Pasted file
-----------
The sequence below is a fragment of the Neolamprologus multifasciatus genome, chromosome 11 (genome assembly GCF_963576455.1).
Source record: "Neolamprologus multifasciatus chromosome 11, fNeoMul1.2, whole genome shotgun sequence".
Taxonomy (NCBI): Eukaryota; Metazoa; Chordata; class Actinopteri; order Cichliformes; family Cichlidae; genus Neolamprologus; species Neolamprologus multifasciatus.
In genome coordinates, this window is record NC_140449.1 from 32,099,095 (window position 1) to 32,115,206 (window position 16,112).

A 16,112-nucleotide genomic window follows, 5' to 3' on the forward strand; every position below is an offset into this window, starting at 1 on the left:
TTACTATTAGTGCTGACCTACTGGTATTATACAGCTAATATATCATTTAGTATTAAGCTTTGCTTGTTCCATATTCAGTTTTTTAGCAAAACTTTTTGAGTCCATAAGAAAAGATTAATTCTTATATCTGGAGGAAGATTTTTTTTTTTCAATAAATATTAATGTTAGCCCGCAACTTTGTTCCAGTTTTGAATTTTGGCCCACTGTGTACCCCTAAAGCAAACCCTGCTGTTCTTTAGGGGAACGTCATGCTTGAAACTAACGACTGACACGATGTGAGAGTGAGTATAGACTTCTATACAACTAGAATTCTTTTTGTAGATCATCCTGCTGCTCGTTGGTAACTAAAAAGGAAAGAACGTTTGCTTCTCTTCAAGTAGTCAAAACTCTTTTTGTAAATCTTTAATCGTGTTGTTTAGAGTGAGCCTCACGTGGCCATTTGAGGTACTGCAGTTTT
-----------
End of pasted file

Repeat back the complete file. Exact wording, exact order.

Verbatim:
The sequence below is a fragment of the Neolamprologus multifasciatus genome, chromosome 11 (genome assembly GCF_963576455.1).
Source record: "Neolamprologus multifasciatus chromosome 11, fNeoMul1.2, whole genome shotgun sequence".
Taxonomy (NCBI): Eukaryota; Metazoa; Chordata; class Actinopteri; order Cichliformes; family Cichlidae; genus Neolamprologus; species Neolamprologus multifasciatus.
In genome coordinates, this window is record NC_140449.1 from 32,099,095 (window position 1) to 32,115,206 (window position 16,112).

A 16,112-nucleotide genomic window follows, 5' to 3' on the forward strand; every position below is an offset into this window, starting at 1 on the left:
TTACTATTAGTGCTGACCTACTGGTATTATACAGCTAATATATCATTTAGTATTAAGCTTTGCTTGTTCCATATTCAGTTTTTTAGCAAAACTTTTTGAGTCCATAAGAAAAGATTAATTCTTATATCTGGAGGAAGATTTTTTTTTTTCAATAAATATTAATGTTAGCCCGCAACTTTGTTCCAGTTTTGAATTTTGGCCCACTGTGTACCCCTAAAGCAAACCCTGCTGTTCTTTAGGGGAACGTCATGCTTGAAACTAACGACTGACACGATGTGAGAGTGAGTATAGACTTCTATACAACTAGAATTCTTTTTGTAGATCATCCTGCTGCTCGTTGGTAACTAAAAAGGAAAGAACGTTTGCTTCTCTTCAAGTAGTCAAAACTCTTTTTGTAAATCTTTAATCGTGTTGTTTAGAGTGAGCCTCACGTGGCCATTTGAGGTACTGCAGTTTT